Q. It really angers me that Curly of the Three Stooges is often shown in those "We love the movies" film-clip-with-music segments shown at the Academy Awards, yet the Stooges were never even considered for a lifetime achievement Oscar. Those insecure and pretentious Hollywood snots should remember what they actually enjoyed on film rather than accept whatever the self-named elitists tell them to like. (Greg Brown, Chicago)
A. A posthumous honorary Oscar for the Three Stooges would unleash a standing ovation the likes of which has never been witnessed in Academy history. But it will never happen.
Q. In his speech accepting the Oscar for best documentary for "One Day In September," its producer, Arthur Cohn, made a big deal out of the fact that the Academy was willing to honor it even though it hadn't yet had a theatrical release. Now I hear grumblings that that's why it won. Your analysis? (Susan Lake, Urbana)
A. It works like this. The documentary and foreign film by-laws require that you have to have seen all five nominated films in order to qualify to vote. Therefore, if you can get your unreleased film nominated, you hold "Academy screenings," and make a concerted effort to recruit friendly audiences. By definition, the only voters who have seen all five films are the ones who have seen yours. Wim Wenders, director of the supposed front-runner, "The Buena Vista Social Club," is reportedly plenty honked off over losing. Nanette Burstein and Brett Morgen, who made "On the Ropes," another contender, feel it would be inappropriate for them to comment. But Joe Berlinger, director of the great docs "Brother's Keeper" and "Paradise Lost," is fed up and isn't going to take it any more. He tells me, "The entire Oscar nominating history for docs turns my stomach. The long list of snubbed films (as well as the long list of undeserved winners) confirms for me that this award in this category has little meaning other than the skill to manipulate the system. (Of course there are always exceptions--deserving films that actually get recognized.) Until there is a documentary branch of the Academy that treats docs like any other film in any other category, nothing will change, despite the recent band-aid attempt to improve the situation."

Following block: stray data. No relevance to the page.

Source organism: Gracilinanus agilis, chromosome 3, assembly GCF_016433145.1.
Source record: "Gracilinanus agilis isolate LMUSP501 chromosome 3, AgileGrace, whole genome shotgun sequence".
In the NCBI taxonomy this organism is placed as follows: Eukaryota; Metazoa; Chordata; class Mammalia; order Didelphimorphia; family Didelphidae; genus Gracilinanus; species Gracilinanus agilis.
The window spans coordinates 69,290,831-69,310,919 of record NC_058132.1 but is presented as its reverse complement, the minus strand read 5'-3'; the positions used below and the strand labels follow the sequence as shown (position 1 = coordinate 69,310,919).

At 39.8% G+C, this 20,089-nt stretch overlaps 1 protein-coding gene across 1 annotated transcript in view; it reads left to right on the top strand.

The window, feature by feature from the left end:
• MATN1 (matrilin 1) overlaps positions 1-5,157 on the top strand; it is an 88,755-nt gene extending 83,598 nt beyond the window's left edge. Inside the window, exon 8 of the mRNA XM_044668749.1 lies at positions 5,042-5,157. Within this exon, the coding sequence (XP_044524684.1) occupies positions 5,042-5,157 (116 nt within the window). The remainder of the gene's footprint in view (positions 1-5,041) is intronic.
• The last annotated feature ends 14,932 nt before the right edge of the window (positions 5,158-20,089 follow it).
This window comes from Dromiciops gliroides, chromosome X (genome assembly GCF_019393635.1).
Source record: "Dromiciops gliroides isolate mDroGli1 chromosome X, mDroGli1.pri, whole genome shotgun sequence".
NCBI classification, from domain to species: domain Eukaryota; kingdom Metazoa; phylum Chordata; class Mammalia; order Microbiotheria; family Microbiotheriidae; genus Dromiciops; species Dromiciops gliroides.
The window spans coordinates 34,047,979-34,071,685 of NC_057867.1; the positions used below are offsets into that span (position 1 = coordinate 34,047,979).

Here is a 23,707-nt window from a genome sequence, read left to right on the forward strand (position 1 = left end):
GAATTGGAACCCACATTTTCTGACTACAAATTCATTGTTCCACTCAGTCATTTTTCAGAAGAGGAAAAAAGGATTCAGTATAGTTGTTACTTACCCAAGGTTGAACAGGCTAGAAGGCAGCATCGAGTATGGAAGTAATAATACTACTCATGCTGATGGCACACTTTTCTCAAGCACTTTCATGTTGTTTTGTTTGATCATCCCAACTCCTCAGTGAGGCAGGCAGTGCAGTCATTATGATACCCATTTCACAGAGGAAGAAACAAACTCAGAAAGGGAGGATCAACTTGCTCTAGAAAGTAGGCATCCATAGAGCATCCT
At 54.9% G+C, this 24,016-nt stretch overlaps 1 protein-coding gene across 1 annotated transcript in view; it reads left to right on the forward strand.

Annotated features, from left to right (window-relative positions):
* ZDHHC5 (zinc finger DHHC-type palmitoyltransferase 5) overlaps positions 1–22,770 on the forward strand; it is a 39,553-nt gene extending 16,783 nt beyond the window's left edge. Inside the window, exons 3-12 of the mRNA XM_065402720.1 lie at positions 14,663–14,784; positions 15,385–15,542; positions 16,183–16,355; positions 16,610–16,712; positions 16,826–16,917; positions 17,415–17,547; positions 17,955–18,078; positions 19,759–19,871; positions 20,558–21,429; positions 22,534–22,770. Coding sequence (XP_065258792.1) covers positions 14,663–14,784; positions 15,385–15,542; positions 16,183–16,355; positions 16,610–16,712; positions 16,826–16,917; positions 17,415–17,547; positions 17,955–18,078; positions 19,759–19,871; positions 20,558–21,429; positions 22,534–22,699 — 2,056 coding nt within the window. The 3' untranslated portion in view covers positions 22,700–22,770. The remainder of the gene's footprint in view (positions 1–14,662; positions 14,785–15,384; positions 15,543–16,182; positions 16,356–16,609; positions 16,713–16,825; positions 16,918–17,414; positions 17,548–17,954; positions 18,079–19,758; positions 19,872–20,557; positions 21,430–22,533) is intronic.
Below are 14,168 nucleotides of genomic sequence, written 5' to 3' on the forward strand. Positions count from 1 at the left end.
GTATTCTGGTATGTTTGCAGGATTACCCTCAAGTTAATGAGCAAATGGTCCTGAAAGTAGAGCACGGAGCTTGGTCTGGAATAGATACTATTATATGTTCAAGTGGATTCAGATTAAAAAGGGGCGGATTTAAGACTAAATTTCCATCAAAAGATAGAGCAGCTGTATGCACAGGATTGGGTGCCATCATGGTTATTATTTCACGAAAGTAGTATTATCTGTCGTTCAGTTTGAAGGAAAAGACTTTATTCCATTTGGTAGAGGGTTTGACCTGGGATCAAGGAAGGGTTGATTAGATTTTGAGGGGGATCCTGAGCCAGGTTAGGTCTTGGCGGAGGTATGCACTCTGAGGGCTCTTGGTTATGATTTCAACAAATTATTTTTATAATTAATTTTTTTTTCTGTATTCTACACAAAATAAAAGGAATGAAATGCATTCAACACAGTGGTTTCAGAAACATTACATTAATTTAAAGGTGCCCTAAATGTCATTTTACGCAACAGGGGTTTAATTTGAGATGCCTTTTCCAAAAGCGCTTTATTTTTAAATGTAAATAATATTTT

Q. The Answer Man fielded a question about a shooting in "Ghost Dog," where Forest Whitaker fires a gun up a drain and kills someone in the bathroom above. This sounds exactly like one of the killings in Suzuki's "Branded to Kill" (1967). Jarmusch could well have seen it before making "Ghost Dog." Not knocking him, you understand--I adore him--just speculating. (Michael Schlesinger, Sony Classics, Culver City, CA)
A. You guessed right. Says Reid Rosefelt, the unit publicist on the film: "I believe the scene is an homage to the cult Japanese action film 'Branded to Kill,' where the hitman hero performs a hit in a similar fashion. While I never questioned Jim Jarmusch about this scene, Jim has said on many occasions that 'Branded to Kill' was an inspiration for 'Ghost Dog'."
Q. It seems that whenever only one breast of a female is shown it is the left one. Is there some class in movie director school where this is taught? I don't get it. Do you have any explanation? (Bill Brescia, Bloomington, IN)
A. Of course. If the woman is facing the camera, the left breast is invariably closer to the "strong axis," or harmonious balancing point, just to the right of center, as suggested by discoveries about visual composition by the painters of the Renaissance.